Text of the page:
Viruses have an undeniable ability to create an environment of fear in any community. The Pandemic Century: One Hundred Years of Panic, Hysteria, and Hubris by Mark Honigsbaum mentions that “infectious diseases have long been objects of rumour and panic.
When the identity of the pathogen is unknown or uncertain, and information about the outbreak is veiled in secrecy, these rumours — and the fears that attend them — can quickly spiral out of control.”
Health officials, the media, and the public all have a role to play in shaping the perception of any outbreak. Public solidarity and trust in governments’ preventative measures is imperative in leading a cohesive response to the Covid-19 pandemic.
Communications will continue to play an important role in shaping people’s perceptions and subsequent behaviours. Fortunately, we have been here before and history offers valuable lessons
Unfortunately, in a world of fake news and internet trolls, people are susceptible to believing in wild conspiracy theories. The more outrageous the story, the more likely it’s to gain traction. Left unchecked, these communication gaps can breed deep mistrust of medical professionals, authorities, and even communities.
Strategic communications is a complex enough field requiring the use of multiple messaging platforms to reach diverse audiences. Add social media to the communication paradigm, with its unique ability to allow for dynamic communication among wider audiences, further increases that complexity.
It is vital that communications cuts through the noise to engage all segments of the public. Educating everyone about the virus and efforts to prevent its spread is critical to any public health messaging campaign.
Keeping the public well informed serves three main purposes. The first helps to actively fight the virus, by ensuring that all segments of society are well informed of the proper preventative measures necessary to protect oneself.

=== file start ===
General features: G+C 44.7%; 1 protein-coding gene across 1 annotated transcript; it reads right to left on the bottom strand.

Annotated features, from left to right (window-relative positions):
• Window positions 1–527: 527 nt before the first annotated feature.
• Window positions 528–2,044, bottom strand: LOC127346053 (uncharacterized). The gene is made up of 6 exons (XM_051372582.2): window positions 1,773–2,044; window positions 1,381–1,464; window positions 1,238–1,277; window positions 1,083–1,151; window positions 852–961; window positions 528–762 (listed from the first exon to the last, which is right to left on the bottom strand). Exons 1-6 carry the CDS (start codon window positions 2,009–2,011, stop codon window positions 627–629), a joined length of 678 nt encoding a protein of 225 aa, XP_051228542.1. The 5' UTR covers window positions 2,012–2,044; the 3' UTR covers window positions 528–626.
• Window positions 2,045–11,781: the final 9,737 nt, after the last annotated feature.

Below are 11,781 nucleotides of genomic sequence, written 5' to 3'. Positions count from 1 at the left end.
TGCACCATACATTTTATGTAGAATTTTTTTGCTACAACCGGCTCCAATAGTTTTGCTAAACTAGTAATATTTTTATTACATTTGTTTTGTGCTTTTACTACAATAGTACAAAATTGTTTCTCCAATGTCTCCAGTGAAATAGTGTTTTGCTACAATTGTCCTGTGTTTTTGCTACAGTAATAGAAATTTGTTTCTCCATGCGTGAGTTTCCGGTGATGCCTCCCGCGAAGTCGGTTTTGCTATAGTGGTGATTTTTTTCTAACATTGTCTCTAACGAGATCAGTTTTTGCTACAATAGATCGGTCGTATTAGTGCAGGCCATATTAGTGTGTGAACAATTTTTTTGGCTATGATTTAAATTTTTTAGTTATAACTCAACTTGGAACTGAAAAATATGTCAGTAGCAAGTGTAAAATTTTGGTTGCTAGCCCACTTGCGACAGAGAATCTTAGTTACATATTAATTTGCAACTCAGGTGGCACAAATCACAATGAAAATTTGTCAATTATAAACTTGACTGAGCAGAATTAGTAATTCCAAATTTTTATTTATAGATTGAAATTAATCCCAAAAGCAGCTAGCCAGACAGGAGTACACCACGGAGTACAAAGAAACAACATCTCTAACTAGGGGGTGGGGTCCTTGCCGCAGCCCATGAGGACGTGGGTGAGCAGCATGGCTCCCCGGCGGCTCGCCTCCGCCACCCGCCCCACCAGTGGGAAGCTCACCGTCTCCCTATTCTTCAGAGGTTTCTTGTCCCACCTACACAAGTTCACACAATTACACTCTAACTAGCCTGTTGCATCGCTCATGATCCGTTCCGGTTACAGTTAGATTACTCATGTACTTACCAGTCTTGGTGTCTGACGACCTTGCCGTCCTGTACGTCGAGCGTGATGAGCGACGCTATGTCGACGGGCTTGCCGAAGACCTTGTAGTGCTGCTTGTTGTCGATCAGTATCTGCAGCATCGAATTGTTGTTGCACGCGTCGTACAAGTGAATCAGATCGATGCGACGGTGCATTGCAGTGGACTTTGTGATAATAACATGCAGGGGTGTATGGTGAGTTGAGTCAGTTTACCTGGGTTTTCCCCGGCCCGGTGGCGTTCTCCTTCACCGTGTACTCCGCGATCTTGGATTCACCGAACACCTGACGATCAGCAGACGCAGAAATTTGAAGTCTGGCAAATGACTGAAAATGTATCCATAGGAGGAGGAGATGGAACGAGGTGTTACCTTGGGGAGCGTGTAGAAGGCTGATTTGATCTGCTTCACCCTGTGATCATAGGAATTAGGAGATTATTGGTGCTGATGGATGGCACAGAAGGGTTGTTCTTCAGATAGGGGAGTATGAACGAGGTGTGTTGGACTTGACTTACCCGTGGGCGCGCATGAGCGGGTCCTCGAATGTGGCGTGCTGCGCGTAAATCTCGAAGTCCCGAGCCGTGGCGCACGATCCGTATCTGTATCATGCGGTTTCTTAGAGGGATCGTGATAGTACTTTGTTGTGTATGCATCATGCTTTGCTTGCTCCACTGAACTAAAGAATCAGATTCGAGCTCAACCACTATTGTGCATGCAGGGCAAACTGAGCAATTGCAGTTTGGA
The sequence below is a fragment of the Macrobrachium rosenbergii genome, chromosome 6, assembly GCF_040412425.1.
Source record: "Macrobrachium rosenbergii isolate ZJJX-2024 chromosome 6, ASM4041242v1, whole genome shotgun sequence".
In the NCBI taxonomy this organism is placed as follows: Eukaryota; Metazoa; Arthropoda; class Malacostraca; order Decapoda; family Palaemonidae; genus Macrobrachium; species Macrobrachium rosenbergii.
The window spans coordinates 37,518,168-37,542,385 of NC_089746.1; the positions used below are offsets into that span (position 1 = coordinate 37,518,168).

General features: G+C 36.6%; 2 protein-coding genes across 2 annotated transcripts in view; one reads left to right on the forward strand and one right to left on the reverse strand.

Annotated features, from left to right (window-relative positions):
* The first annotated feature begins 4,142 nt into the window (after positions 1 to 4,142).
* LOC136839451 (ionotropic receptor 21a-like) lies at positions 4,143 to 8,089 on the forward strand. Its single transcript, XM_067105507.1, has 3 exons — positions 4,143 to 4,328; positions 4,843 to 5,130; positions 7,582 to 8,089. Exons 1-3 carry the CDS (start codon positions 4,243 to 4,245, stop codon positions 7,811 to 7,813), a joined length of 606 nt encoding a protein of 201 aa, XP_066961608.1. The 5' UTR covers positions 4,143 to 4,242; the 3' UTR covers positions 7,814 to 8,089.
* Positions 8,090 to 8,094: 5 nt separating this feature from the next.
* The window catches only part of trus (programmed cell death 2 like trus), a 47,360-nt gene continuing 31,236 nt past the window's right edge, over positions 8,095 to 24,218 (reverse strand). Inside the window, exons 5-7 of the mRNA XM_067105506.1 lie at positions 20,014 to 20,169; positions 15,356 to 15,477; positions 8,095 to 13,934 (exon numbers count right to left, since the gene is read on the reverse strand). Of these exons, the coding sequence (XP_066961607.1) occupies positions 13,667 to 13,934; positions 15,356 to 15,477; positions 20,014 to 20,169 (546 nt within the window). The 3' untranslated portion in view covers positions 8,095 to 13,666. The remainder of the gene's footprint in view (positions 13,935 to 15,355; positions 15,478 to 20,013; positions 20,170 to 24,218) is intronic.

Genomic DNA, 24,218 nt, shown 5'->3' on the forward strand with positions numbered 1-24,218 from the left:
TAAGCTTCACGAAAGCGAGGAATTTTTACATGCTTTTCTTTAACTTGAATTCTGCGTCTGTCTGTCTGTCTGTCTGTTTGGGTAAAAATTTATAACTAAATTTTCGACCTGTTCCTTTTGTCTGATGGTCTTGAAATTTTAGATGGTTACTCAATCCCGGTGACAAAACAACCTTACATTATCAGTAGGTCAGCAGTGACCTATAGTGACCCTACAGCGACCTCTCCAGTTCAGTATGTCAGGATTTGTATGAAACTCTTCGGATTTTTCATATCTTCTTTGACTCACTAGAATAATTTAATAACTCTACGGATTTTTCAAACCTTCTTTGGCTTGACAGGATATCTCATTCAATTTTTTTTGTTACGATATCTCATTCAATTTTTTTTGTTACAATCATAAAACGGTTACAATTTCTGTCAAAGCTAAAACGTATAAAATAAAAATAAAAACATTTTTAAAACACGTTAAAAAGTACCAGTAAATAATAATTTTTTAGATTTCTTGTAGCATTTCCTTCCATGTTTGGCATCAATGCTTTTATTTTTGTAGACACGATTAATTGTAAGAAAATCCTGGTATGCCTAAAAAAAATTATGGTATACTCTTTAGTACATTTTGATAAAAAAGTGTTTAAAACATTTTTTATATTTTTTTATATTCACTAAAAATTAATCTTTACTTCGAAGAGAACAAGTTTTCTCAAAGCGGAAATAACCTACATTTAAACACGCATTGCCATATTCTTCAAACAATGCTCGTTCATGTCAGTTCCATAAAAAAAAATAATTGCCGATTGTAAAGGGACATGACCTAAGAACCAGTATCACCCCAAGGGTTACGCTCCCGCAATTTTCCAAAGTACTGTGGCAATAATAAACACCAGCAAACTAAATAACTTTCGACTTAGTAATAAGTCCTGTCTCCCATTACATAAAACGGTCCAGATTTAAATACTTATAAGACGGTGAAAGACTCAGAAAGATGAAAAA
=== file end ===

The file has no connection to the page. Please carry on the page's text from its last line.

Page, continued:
Fear of the unknown
The second is to arm the public with the knowledge they need to discredit fake news and misinformation independently. Finally, educating the public gives them the strength to confront the pandemic by reducing fear of the unknown.
In the face of any new outbreak, established medical knowledge and faith in the health care system can be temporarily undermined as medical professionals continue to learn more about the spread of a new disease.
This is part of the normal process of scientific research, which involves constantly questioning results. It is this very process which is responsible for the incredible advancement the human race has witnessed in the field of medical research.
While advancements in medical sciences are undoubtedly important, they also uncover new information on infections and generate recommendations on certain human behaviours. The challenge comes in communicating such information to the public who have often have their own biases.
In addition, poor public messaging of medical information can further affect the way the public interprets data, risking further misinformation.
Inconclusive medical studies and recommendations can lead to long-lasting false perceptions. Unfortunately, people have relied on outdated medical studies in the past much to the detriment of society.